No.  If the framework cannot find an explicit handler registered for the exception a default handler will be applied.  This handler treats all exceptions as internal server errors and returns a HTTP status code of 500.  You only need to register a handler if you want other status codes to be used or the message property to be surfaced to the caller.  

How do I register my own error handler?

First, name your handler class with the convention {exceptionType}ResponseHandler.  So if your exception class is CustomerException your handler class would be named CustomerExceptionResponseHandler.  This is the default pattern AbstractExceptionRepsonseHandler uses in its CanHandle method.  Second, register your handler as a named instance of ICustomExceptionResponseHandler through through the DI container.  This ensures your exception handler will execute before any stock handlers.  For example:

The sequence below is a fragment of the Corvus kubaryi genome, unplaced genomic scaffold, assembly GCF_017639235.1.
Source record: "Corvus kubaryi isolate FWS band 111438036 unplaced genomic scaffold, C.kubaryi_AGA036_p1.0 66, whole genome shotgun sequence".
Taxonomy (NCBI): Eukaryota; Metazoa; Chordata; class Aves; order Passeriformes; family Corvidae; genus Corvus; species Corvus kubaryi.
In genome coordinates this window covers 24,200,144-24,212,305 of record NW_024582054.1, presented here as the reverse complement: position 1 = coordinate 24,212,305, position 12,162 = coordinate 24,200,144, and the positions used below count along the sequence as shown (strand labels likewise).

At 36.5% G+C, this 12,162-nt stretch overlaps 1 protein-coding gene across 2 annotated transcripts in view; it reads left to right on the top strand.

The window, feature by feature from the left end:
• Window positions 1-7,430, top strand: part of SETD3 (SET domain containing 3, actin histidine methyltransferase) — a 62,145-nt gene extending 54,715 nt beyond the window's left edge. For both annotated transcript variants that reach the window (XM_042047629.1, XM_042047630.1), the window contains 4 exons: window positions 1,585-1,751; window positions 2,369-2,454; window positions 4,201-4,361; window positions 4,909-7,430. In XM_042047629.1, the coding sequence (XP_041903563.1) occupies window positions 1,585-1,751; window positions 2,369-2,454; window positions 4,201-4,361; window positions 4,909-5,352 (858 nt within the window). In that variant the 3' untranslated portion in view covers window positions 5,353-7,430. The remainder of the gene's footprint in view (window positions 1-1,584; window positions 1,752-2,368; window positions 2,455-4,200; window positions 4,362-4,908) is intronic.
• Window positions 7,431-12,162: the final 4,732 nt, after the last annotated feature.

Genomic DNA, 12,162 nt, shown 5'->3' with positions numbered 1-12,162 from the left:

public class Installer : ISecondaryUnityInstaller
    public void Install(IUnityContainer container)
        container.RegisterType<ICustomExceptionResponseHandler, CustomerExceptionResponseHandler>(typeof(CustomerExceptionResponseHandler).FullName);

Can I change the default exception handler?

Yes.  Register your new handler as a named instance of IExceptionReponseHandler through the DI container with the name 'default'.  For example:

public class Installer : ISecondaryUnityInstaller
    public void Install(IUnityContainer container)
        container.RegisterType<IExceptionResponseHandler, CustomDefaultExceptionResponseHandler>("default");

Any exceptions that do not have an explicit handler will be processed by this one.  

You can find more information about developing your own exception handler and a sample ExceptionHandler project in this Support portal Solution Article: